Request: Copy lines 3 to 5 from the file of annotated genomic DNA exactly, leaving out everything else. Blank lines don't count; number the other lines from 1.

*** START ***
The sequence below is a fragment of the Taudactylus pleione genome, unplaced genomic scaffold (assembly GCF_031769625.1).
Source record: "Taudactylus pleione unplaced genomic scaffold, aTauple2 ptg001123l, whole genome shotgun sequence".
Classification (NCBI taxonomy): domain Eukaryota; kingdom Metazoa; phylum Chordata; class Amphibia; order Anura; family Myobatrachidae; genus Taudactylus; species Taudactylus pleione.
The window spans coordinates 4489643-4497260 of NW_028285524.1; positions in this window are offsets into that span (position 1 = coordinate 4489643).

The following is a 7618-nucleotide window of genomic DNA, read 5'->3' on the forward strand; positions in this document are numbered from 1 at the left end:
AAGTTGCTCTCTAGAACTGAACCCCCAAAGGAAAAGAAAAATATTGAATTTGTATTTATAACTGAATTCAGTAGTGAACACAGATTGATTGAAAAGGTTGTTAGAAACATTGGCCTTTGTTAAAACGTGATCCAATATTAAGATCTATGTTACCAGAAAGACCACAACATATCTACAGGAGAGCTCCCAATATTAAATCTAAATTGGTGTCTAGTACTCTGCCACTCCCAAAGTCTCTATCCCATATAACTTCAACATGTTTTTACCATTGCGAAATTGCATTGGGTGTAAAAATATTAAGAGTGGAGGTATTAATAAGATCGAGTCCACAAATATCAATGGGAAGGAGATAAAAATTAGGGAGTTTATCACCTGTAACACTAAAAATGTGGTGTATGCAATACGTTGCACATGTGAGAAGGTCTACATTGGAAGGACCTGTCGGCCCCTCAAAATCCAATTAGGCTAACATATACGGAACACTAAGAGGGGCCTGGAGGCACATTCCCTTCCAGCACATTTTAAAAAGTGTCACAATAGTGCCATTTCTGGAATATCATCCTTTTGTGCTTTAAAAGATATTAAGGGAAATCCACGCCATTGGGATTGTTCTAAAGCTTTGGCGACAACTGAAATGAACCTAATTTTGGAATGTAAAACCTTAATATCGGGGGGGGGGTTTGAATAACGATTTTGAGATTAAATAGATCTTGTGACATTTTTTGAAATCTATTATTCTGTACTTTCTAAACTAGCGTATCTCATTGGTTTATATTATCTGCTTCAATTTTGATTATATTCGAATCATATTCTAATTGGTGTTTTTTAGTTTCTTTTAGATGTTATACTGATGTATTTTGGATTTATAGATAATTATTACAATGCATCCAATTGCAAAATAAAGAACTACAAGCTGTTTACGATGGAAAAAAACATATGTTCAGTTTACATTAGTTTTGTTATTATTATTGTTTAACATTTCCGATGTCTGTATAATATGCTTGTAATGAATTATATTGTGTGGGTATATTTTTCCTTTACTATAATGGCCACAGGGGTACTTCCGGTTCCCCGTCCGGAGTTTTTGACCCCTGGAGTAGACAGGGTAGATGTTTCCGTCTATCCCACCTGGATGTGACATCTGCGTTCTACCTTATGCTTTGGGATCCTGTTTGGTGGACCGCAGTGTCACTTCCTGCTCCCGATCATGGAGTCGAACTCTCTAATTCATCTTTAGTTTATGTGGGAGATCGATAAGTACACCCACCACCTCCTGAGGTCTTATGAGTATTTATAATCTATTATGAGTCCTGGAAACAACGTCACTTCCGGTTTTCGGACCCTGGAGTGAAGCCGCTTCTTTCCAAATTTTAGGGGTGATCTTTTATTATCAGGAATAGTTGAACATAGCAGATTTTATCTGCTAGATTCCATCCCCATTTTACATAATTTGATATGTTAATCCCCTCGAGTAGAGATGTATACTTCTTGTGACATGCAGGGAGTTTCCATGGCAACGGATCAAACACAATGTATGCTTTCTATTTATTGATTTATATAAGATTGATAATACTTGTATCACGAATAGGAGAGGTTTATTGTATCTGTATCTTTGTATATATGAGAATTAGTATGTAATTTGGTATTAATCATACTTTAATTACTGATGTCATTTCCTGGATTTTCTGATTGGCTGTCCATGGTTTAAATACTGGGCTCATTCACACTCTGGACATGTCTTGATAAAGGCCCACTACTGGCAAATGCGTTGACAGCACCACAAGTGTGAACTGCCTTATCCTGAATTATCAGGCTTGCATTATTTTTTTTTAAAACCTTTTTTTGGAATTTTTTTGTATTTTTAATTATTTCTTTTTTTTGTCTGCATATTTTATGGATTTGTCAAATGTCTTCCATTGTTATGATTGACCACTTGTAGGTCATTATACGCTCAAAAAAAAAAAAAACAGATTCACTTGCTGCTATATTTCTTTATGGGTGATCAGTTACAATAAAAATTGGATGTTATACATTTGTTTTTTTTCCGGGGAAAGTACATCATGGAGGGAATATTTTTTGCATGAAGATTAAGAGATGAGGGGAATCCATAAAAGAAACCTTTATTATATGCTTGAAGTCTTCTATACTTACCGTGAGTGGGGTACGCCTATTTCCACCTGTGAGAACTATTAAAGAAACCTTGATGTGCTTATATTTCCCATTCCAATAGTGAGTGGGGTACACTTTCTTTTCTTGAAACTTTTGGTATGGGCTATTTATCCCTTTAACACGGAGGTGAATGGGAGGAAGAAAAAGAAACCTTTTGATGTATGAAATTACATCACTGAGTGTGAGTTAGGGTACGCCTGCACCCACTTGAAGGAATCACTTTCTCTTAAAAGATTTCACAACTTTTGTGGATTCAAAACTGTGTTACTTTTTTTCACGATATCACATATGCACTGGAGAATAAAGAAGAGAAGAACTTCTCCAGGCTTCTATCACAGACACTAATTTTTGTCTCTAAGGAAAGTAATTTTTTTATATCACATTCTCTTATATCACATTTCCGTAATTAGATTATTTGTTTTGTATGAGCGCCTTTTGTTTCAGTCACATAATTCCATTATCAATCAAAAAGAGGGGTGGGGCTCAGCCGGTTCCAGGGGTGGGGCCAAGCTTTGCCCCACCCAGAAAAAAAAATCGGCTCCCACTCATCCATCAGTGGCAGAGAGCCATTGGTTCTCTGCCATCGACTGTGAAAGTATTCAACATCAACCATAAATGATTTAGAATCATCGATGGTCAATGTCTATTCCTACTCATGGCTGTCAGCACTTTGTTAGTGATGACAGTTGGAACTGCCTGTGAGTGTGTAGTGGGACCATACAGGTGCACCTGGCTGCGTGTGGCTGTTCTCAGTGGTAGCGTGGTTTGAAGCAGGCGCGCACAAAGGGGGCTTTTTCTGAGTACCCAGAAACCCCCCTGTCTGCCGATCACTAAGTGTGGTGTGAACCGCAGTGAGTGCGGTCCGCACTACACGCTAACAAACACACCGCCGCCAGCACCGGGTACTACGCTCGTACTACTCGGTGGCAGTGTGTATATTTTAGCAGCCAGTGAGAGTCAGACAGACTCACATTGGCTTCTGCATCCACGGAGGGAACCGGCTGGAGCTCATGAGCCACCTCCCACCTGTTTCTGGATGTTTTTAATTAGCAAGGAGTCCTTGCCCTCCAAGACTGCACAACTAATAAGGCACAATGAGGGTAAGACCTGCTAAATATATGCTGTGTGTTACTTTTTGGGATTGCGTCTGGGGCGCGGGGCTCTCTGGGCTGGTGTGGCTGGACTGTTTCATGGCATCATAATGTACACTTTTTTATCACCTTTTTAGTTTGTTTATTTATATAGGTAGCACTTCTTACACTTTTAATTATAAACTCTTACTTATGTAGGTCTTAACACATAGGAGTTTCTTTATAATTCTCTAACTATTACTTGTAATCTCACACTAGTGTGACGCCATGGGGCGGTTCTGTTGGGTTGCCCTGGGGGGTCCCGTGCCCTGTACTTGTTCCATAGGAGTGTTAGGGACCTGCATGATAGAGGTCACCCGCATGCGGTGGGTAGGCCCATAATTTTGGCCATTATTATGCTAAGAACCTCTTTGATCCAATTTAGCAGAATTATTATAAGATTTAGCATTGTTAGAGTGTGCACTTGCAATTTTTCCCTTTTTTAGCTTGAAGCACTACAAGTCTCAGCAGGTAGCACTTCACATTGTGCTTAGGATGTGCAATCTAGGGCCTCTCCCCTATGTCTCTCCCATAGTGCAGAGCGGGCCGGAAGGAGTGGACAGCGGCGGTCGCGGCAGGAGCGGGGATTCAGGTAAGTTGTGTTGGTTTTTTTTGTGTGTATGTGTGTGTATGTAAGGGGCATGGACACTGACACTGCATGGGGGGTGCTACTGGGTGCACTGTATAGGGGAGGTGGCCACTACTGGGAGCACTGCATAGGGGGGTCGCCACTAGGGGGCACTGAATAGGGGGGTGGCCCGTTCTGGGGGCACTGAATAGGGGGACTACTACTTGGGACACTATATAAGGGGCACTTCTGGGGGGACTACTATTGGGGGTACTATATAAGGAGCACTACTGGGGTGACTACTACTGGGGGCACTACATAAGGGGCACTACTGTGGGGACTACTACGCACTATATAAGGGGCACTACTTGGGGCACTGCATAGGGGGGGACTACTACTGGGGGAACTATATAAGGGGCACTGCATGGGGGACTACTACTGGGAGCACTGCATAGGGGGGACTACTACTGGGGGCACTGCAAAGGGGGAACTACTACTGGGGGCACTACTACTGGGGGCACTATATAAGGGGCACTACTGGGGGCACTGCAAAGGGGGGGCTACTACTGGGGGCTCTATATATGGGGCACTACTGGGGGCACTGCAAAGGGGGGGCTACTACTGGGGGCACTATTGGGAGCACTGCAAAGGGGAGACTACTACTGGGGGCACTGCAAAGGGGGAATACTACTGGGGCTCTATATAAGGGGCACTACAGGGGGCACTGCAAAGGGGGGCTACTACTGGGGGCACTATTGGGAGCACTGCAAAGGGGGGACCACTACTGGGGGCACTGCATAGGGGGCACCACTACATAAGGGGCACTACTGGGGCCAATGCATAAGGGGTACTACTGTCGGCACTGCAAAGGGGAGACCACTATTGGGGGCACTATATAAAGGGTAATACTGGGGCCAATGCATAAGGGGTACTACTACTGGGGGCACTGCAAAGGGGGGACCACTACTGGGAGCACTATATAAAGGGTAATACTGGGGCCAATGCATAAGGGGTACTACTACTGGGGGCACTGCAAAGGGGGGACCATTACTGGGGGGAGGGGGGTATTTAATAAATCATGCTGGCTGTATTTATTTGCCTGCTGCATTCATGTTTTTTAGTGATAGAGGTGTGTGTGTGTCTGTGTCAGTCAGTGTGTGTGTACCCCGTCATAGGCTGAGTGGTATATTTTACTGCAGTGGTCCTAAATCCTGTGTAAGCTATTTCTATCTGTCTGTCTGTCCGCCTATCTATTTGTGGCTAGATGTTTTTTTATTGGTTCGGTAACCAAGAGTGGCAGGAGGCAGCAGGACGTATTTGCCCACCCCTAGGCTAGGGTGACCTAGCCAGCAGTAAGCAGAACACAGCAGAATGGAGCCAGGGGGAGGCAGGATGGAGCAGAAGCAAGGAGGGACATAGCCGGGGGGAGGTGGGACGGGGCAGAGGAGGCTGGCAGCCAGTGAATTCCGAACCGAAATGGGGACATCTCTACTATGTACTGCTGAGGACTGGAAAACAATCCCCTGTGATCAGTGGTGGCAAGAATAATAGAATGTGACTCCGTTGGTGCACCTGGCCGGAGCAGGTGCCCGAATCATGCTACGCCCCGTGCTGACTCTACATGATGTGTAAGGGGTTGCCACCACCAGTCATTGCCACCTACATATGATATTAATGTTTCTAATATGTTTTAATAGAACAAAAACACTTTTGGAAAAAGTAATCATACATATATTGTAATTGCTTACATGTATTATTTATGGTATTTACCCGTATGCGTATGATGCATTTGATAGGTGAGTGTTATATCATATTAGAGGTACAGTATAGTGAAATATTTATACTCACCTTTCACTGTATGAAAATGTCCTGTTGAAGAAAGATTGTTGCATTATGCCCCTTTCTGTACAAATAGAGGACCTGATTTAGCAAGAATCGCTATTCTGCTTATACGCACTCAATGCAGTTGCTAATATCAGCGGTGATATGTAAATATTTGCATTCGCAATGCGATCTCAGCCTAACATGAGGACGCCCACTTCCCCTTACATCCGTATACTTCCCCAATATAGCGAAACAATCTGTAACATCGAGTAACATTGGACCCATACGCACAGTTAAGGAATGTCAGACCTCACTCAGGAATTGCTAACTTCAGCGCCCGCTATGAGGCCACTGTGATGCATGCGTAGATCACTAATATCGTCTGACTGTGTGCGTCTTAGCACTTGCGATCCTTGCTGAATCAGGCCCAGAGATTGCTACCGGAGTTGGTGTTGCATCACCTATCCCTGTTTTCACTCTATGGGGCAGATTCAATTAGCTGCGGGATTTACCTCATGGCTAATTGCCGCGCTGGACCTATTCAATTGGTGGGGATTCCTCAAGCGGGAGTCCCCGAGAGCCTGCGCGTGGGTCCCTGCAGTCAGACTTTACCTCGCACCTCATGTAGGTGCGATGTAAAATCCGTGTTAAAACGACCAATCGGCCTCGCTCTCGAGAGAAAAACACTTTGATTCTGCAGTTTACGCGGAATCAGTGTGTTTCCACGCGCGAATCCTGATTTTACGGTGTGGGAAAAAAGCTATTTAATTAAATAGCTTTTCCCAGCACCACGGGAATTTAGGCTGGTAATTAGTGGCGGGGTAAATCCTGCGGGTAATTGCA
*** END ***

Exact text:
Classification (NCBI taxonomy): domain Eukaryota; kingdom Metazoa; phylum Chordata; class Amphibia; order Anura; family Myobatrachidae; genus Taudactylus; species Taudactylus pleione.
The window spans coordinates 4489643-4497260 of NW_028285524.1; positions in this window are offsets into that span (position 1 = coordinate 4489643).

The following is a 7618-nucleotide window of genomic DNA, read 5'->3' on the forward strand; positions in this document are numbered from 1 at the left end: